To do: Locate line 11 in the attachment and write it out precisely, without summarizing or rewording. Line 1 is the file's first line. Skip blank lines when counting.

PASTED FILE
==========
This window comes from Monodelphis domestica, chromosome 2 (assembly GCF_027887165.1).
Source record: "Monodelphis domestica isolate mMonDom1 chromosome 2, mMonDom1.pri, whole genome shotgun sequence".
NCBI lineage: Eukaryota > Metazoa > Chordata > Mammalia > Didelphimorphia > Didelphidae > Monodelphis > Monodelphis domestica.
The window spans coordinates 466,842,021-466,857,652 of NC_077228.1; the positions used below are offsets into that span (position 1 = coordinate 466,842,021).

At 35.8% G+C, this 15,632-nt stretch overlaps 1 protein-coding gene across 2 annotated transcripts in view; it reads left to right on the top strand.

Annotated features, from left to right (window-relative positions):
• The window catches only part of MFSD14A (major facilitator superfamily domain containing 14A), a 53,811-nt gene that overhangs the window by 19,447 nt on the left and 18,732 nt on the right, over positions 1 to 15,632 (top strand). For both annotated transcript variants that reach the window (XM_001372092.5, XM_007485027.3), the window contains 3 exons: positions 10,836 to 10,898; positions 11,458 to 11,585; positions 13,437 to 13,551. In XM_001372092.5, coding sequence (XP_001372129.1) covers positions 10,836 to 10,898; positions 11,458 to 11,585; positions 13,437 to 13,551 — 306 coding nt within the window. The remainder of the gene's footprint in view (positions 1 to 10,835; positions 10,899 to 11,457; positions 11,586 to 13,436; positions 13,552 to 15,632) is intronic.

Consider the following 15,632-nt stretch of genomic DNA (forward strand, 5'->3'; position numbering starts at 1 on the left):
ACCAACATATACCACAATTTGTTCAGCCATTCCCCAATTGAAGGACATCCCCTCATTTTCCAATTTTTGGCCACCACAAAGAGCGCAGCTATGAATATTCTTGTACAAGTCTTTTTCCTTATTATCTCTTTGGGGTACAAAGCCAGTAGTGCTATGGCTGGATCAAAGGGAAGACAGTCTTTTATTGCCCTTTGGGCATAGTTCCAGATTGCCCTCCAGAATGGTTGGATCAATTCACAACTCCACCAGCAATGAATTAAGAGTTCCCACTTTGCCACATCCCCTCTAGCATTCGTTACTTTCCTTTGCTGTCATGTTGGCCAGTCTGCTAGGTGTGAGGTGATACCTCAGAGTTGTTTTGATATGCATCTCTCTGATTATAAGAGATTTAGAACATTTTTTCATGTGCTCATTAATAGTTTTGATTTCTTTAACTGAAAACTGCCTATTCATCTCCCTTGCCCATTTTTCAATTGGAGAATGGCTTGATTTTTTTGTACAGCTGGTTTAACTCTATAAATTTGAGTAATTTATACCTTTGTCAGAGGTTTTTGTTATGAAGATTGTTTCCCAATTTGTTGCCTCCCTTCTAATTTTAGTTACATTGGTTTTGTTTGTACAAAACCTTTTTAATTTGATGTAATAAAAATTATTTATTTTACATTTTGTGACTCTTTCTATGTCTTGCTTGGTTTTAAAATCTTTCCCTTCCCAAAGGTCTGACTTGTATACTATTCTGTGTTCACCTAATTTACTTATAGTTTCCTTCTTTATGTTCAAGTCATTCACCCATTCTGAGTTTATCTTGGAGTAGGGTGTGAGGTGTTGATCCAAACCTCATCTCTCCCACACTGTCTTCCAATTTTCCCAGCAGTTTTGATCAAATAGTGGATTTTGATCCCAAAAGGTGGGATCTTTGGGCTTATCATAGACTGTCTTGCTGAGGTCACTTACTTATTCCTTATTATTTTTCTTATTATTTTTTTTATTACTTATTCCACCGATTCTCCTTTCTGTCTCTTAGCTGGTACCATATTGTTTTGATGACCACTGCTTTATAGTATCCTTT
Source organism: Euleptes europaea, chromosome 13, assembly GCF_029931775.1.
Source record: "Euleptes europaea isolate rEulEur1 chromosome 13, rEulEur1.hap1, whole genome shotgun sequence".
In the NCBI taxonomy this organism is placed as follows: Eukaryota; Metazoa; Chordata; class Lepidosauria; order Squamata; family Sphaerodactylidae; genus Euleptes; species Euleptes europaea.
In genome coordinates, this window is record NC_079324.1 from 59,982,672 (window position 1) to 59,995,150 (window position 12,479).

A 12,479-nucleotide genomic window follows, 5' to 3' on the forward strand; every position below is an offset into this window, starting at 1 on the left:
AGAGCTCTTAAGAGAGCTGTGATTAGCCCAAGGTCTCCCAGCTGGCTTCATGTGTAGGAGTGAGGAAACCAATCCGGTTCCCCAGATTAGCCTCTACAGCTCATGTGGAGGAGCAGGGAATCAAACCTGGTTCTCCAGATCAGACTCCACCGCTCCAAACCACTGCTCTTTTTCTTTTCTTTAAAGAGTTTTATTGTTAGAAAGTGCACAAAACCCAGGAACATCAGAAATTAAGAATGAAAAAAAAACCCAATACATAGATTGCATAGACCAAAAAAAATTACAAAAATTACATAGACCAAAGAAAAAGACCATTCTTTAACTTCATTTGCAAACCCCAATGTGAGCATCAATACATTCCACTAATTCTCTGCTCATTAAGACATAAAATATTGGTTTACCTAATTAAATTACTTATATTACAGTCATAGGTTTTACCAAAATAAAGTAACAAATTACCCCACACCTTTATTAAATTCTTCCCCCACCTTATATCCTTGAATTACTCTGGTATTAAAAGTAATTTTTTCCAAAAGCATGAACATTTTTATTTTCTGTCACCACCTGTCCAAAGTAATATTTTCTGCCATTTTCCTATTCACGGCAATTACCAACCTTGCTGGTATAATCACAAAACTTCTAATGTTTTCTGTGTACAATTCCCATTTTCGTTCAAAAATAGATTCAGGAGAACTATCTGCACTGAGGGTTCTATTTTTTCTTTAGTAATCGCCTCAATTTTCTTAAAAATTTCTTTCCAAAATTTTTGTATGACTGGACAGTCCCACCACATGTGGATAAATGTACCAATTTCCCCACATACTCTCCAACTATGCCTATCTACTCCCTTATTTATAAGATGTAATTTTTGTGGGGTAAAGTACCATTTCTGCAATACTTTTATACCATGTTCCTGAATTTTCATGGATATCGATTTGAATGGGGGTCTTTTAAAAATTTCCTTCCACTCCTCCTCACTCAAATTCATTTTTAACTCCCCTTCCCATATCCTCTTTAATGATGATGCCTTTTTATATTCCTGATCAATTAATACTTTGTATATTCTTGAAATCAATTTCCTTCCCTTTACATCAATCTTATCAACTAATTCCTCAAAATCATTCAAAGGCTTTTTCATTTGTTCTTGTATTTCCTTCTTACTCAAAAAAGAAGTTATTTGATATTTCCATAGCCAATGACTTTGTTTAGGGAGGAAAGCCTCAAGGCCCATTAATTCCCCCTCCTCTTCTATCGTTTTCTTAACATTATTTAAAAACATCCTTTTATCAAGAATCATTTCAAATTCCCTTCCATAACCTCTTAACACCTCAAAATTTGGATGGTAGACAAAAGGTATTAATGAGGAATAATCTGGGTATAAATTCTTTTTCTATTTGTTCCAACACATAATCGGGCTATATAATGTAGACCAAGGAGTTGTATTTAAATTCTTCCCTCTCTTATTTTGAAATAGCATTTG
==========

Source record: "Euleptes europaea isolate rEulEur1 chromosome 13, rEulEur1.hap1, whole genome shotgun sequence".